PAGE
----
The Power of the Mamluks and Il-Khanates - Essay Example

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The Mamluks and the Il-Khanates both achieved their power through means of their religion, Islam; however, each clan had a very different base that allowed it to achieve its power. For the Mamluks, they were able to form a power base focusing on the fact that they were a military culture, and they used their well-trained soldiers to put themselves in stark contrast with the Mongols…
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The Power of the Mamluks and Il-Khanates
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Download file to see previous pages The Il-Khanates, on the other hand, achieved power by giving their subordination to the main Kahn, Kublai, and the main empire, thus ensuring the support of a successful ally. Because they were originally not a Muslim culture, they were often attacked by the Islamic states surrounding them. Eventually, after the converted to Islam, they were able to solidify their faith and gain acceptance. Thus, both clans were able to earn power through their religion, although through different means.
It's important to revisit the development of these two empires in order to see how their power bases were increased by their acceptance into Islam. First, it is important to revisit the original Mongol invasions. Something different happened after the Mongols had invaded a few Islamic empires; eventually, the Mongols were to become Muslim themselves. This was to play an important role in the development of Islam within the Il-Khanate. The invasions of Central Asia and Russia by the Chagatai Khanate and the Golden Horde did not have the negative impacts on the native Islamic faith that the Mongol invasion of Iraq and Persia both had. Even though the Mongols defeated the Islamic states, the Muslim faith did prevail, and the Mongols themselves, although the invaders, did, for the most part, convert to Islam. However, the Mongol conquering of Islam's heartland did result in some major changes for the religion. By conquering and disemboweling the current Islamic dynasties, the Mongols instilled new ones, thus setting a new era for the religion. This new era would allow both the Il-Khans and the Mamluk to achieve power through Islam, although this power would not be implemented until a little later in history.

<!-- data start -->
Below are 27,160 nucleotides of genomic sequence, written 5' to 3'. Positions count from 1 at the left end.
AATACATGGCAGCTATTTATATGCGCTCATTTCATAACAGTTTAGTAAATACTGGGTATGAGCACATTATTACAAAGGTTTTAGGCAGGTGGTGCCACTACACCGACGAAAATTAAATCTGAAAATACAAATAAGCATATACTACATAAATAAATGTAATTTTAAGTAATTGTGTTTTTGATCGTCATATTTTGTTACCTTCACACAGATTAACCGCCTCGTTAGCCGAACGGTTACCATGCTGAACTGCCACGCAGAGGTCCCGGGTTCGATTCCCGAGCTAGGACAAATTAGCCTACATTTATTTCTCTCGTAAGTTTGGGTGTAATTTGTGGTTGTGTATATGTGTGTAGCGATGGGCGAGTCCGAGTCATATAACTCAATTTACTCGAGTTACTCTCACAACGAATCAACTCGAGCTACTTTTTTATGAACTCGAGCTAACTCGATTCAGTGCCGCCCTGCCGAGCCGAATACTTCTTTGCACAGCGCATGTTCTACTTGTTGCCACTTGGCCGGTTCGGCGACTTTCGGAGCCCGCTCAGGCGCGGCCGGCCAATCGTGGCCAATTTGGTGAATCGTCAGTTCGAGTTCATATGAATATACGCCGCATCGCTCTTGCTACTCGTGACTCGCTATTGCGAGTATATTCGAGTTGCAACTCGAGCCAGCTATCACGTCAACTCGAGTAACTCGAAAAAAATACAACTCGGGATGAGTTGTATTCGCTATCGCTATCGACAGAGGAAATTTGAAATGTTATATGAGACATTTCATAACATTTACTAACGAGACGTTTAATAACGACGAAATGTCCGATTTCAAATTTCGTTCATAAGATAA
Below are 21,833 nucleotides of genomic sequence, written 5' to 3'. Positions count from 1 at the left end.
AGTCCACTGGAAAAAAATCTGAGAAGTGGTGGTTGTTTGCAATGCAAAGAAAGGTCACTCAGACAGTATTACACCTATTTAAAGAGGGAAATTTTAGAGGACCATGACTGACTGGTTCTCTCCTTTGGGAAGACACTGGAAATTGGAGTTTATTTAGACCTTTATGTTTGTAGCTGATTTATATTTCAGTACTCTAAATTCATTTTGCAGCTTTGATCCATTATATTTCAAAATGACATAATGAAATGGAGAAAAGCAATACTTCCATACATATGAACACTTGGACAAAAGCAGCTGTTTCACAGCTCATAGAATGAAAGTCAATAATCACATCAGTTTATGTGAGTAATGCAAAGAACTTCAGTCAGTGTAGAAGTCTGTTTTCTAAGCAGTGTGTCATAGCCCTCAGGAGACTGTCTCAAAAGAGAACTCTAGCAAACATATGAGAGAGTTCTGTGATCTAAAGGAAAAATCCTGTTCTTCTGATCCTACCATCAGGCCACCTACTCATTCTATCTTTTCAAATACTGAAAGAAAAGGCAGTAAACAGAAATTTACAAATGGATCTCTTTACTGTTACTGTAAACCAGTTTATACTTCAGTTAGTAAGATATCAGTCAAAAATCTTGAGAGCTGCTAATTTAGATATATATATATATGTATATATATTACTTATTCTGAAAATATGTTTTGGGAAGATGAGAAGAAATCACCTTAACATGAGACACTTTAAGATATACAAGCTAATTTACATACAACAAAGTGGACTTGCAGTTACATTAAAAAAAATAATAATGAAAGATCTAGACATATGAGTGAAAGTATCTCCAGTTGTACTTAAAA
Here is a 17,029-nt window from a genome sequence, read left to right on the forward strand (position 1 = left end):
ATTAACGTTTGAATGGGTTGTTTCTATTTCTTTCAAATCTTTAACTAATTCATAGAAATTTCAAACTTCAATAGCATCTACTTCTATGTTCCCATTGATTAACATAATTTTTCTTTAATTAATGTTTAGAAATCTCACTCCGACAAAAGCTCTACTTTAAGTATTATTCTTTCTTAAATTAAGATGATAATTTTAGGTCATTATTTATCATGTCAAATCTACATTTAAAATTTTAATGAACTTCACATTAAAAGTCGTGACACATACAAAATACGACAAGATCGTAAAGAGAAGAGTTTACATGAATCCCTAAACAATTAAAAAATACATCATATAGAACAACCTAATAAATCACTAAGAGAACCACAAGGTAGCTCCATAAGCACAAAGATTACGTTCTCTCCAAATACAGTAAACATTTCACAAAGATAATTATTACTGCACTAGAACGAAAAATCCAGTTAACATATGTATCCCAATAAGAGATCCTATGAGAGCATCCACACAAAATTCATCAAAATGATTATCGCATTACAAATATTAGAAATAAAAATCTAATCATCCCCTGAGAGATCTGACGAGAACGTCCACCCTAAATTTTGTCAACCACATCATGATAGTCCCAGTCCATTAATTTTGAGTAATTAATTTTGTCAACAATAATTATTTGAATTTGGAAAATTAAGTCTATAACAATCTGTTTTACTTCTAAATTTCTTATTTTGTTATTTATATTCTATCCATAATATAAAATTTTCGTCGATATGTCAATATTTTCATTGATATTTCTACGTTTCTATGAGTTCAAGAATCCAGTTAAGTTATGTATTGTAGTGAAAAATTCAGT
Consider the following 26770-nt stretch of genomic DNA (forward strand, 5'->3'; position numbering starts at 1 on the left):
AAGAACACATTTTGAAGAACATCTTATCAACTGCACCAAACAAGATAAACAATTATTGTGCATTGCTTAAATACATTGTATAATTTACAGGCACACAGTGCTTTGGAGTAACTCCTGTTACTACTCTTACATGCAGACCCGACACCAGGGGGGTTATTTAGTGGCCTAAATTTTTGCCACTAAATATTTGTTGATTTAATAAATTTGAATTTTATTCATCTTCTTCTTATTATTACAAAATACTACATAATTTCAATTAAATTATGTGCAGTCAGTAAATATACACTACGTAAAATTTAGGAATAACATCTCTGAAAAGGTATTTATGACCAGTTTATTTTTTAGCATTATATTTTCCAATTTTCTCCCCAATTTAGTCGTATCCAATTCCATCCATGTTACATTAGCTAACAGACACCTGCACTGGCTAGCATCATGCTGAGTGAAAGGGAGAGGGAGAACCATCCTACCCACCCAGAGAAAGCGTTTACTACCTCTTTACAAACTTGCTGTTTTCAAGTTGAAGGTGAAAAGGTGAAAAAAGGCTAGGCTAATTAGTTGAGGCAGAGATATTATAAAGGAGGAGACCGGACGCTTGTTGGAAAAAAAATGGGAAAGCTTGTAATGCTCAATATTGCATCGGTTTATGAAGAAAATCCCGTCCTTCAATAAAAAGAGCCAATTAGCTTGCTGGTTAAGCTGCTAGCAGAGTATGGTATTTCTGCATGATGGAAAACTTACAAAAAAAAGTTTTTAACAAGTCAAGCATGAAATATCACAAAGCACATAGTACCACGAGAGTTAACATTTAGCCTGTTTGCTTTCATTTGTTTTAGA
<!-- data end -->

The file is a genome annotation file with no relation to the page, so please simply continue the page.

In order to understand how this process came about, it is important to revisit the history regarding the Mongol conquering of Islam. The fighting in Asia began in the 13th century with Genghis Khan, who raided Persia and conquered several cities up until his death. By 1237, the Mongols were outside of Bagdhad, the center of the Abbasid caliphate. When the Great Kahn Mongke was elected in 1251, the decision to attack the Abbasid caliphate was formed. Mongke did not like that Islamic people worshipped a man who they seemed to view as even above the Khan. Thus, the Mongols attacked the capital, and came out victorious (Nichoole 82). Then, Mongke gave instructions to attack the caliphate only if it decided not to surrender. Of course, the caliphate did not, and they were largely unprepared to do battle with fighters as whorled-renowned as the Mongols. They had a large force, but were not as well trained as the Mongols. Another problem that emerged in the Islamic faction was the age-old battle between Sunni and Shiite, and the fact that the caliphate was a Sunni meant that many Shiites went over to the Mongol side, thinking they would regain power if they did saw. Also, many Christians joined the side of the Mongols, seeing the Mongols as possible saviors from the fate of Islam. Some of the Mongol army was, in fact, Christian, so this is perhaps one of the reasons why they were able to gather so much support. Many Mongol soldiers were careful not to destroy Christian churches and symbols, and this fact endeared the army to the ...Download file to see next pagesRead More
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